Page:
Despite three campaign appearances by President Obama, Governor John Corzine lost his gubernatorial seat in New Jersey to GOP challenger Chris Christie last night. Exit polls showed that the top two concerns for New Jersey voters were the economy and the state’s high property taxes.
How high are those property taxes? For the year 2008, New Jersey holds the distinction of the state with both the highest property taxes per capita and the worst business tax climate in the nation, according to the Tax Foundation (note: report will download as a pdf). New Jersey residents also ranked highest in the nation last year with respect to state and local taxes as a percentage of income. New Jersey taxpayers paid a whopping 11.8% of income in state and local taxes, more than 2% above the national average.
Of course, this is nothing new for New Jersey. Residents have generally put up with higher taxes because of what they thought it bought them: some of the best schools in the country, for example. But in the midst of a bad economy, that has changed. New Jersey residents increasingly believe that higher taxes buy them very little (ask Robert Flach) except possibly more corruption.
Governor (for now) John Corzine became the first New Jersey governor to lose a re-election bid since 1993, when then Governor Jim Florio lost to an up and coming GOP challenger Christie Todd Whitman. Whitman, who made cutting taxes a priority in her campaign, later bit at an offer by President Bush clearly intended to knock her out of the public eye and into obscurity.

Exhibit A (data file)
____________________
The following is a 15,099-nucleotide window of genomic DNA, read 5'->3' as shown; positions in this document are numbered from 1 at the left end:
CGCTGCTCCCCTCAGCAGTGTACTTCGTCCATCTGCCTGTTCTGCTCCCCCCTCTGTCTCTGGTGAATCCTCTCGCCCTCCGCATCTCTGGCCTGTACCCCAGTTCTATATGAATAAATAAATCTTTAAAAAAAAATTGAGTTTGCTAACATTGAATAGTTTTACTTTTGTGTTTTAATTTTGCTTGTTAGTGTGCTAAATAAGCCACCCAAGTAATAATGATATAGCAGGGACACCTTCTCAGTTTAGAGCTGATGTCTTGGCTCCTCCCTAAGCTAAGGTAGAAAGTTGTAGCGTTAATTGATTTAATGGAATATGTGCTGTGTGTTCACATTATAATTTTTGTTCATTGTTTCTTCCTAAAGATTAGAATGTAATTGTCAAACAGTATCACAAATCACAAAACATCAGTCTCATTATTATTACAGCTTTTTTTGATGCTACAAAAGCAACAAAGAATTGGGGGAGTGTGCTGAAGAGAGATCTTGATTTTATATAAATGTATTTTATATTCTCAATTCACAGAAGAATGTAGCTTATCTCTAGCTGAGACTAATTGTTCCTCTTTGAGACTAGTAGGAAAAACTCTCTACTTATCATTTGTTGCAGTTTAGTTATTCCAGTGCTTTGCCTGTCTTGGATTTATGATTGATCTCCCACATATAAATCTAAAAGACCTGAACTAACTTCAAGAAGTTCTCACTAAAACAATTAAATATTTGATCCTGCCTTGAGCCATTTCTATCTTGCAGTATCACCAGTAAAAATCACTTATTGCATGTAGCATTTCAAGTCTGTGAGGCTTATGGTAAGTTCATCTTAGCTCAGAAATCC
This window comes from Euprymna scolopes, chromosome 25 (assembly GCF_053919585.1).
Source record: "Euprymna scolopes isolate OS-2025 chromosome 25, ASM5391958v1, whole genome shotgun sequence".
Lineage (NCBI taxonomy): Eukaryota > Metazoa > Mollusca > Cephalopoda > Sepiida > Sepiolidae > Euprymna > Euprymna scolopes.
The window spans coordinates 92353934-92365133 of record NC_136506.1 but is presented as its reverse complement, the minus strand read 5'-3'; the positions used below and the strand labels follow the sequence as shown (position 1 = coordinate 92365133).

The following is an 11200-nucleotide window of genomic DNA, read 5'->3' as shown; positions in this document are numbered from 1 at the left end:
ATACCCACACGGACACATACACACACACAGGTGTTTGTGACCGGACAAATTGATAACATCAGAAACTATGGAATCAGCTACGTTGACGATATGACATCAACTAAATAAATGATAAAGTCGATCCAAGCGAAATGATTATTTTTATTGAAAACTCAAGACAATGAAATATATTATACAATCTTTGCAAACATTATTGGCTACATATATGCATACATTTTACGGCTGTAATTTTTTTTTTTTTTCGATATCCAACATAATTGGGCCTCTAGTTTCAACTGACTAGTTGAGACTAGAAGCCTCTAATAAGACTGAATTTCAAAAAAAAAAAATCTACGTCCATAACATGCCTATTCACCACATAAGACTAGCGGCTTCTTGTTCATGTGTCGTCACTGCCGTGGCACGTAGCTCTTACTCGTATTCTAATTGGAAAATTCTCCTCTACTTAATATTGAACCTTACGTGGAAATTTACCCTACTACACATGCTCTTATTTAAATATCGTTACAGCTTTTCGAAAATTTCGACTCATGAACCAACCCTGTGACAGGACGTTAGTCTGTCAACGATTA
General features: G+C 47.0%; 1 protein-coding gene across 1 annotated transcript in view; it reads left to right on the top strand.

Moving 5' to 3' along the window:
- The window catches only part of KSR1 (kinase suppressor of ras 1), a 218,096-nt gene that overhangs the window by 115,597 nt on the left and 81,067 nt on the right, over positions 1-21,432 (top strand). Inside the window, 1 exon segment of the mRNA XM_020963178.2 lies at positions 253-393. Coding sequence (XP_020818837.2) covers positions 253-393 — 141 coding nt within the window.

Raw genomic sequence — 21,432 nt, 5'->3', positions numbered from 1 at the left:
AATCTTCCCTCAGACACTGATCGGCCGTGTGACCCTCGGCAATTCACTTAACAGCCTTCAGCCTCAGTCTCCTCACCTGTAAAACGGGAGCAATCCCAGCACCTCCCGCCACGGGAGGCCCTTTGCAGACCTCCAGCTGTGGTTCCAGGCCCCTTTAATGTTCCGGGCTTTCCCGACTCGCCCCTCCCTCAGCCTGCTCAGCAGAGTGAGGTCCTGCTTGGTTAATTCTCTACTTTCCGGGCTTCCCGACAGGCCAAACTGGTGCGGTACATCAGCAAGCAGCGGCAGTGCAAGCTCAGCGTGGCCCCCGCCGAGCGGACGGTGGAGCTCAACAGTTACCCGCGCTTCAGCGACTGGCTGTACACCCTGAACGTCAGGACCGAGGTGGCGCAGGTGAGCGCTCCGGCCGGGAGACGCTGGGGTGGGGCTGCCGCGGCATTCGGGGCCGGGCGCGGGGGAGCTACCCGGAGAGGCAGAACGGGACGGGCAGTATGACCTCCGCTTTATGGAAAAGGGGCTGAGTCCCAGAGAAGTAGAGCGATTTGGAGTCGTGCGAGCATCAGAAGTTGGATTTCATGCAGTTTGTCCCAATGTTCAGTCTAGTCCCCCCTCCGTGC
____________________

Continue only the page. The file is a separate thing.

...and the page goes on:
So what does that mean for New Jersey residents? Luckily for them, they can only go down from here.

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Kelly Phillips Erb is a tax attorney, tax writer, and podcaster.


  1. As a native of the Garden State, and as someone who will probably move back in a year or two, let me offer the following observation:
    It’ll never happen.
    Chris Christie can talk all he wants about lowering taxes, the real issue is spending. New Jersey has a comprehensive system of government services at every level, and a judiciary with a history of telling the other two branches what to do. New Jersey residents simultaneously demand lowering taxes while maintaining the high level of services (i.e. spending).
    While I freely acknowledge that Corzine was a disappointment in many ways, I have to say this: if the guy who ran Goldman Sachs when they were still Kings of the World (or at least Wall Street) couldn’t solve this, a federal prosecutor who got that gig because he raised money for GWB won’t be able to solve it.

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